Facebook says India can take lead in global OpenRAN market – really?

OpenRAN India Facebook
Image by Bakhtiar Zein | bigstockphoto.com

Social networking giant Facebook said that India could take the lead in the OpenRAN space using its own market, which offers enough scale to bring down the overall cost of deployment. Additionally, the SouthEast Asian country can use OpenRAN technology as an opportunity to further support its “Make in India” program, a senior executive said.

“So, I’m very optimistic about this. India because of the scale and the size of the market, it can lead to scale and it can lower the costs and become a global leader,” Robert Pepper, director of public policy at Facebook said at the India Mobile Congress 2020 virtual event.

His comments come at a time when India’s two leading telecom operators — Reliance Jio and Bharti Airtel — are working on developing their own 5G equipment and products using the OpenRAN technology.

Reliance Jio’s parent Jio Platforms has already revealed that it has adopted OpenRAN along with Cloud-RAN or C-RAN architecture for its own 5G technology. Airtel, on the other hand, is working with Japan and US-based companies to develop these products and is planning to manufacture locally with companies like Flex and Tejas Networks.

All Indian telecom operators are currently preparing for OpenRAN trials in a limited manner. Vodafone Idea has been running trials in various Indian states in partnership with players like Mavenir, which will also work with the struggling telecom operator to conduct 5G field trials in New Delhi.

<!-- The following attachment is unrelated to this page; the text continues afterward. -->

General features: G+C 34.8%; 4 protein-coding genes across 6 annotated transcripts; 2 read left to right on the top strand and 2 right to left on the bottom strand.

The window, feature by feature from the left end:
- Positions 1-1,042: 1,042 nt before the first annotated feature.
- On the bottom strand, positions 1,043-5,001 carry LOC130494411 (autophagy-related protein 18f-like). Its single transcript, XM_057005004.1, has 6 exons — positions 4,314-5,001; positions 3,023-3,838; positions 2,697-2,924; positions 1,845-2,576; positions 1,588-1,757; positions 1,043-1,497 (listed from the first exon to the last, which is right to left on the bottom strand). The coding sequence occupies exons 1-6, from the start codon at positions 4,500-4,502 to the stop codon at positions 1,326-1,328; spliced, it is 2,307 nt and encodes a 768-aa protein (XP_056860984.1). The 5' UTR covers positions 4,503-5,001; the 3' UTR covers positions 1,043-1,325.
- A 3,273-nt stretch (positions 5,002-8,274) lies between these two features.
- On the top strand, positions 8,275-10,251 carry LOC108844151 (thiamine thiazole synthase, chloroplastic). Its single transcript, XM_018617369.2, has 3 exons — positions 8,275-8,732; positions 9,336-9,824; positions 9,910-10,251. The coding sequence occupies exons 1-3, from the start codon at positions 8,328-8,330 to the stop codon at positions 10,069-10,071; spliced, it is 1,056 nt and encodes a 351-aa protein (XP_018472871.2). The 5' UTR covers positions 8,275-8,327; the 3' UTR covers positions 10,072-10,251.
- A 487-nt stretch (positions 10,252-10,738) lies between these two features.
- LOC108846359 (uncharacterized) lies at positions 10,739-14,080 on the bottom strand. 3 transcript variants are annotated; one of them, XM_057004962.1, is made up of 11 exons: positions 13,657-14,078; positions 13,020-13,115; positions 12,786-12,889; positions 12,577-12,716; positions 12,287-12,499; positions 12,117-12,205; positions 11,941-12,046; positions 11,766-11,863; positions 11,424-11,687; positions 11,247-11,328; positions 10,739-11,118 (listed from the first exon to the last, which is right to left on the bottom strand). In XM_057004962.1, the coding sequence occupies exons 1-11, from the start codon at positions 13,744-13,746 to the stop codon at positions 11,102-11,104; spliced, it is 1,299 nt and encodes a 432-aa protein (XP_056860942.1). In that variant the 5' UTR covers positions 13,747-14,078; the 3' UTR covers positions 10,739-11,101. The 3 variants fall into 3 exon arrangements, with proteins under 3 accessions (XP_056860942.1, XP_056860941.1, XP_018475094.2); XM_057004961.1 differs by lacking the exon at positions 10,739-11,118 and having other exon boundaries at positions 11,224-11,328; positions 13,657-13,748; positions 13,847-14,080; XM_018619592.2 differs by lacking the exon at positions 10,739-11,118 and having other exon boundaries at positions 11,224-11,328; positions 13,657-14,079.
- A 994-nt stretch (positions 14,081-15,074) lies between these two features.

“Telcos may need more time and flexibility in terms of the ability to roll out OpenRAN technology since they may find it difficult due to the existence of legacy technologies and legacy vendors that are not yet on board to the open interoperable approach…those things are where the government can help them,” Pepper said.

Pepper urged the Indian government to bring policies to push the adoption of OpenRAN and disaggregated technologies. He suggested that the policies can also incentivise research and development (R&D), application and software development.

Notably, India has already announced a production-linked incentive (PLI) scheme to build a local ecosystem for telecom equipment, especially for 5G technology.

The executive said that India can also offer incentives to local and global companies that are involved in developing the OpenRAN ecosystem including things like testing, back office support and cloud operations. “…these are some comparative advantages. India has some of the world’s best software developers and back office operations,” he added.

Japan’s Rakuten Mobile has a big R&D center in India which supports its OpenRAN deployment in the home country and the Rakuten Communications Platform (RCP). India’s Tech Mahindra is also working in the OpenRAN space.

Facebook’s another director of public policy, Alan Norman, has separately called for flexibility in licensing of spectrum for proliferation of connected devices ecosystem and other use cases such as WiFi-6 and other unlicensed technologies.

“We think there’s going to need to be a balance of both licensed and unlicensed spectrum. That in fact, WiFi and other ultra wideband and other unlicensed technologies are going to have a big contribution to the overall 5G experience,” Norman said during a panel discussion at the event.

“So we need a balanced policy that provides enough spectrum and an abundant amount of spectrum for both of those technologies to move forward.”

Norman also urged India to ensure availability of adequate 5G spectrum for different service providers in the country. “Facebook users rely very heavily on wireless connectivity. In India, over 300 million users are on Facebook…low band, mid band and millimeter wave band are all going to be essential. So we’re strongly advocating for that to make sure that there’s enough spectrum for everybody.”

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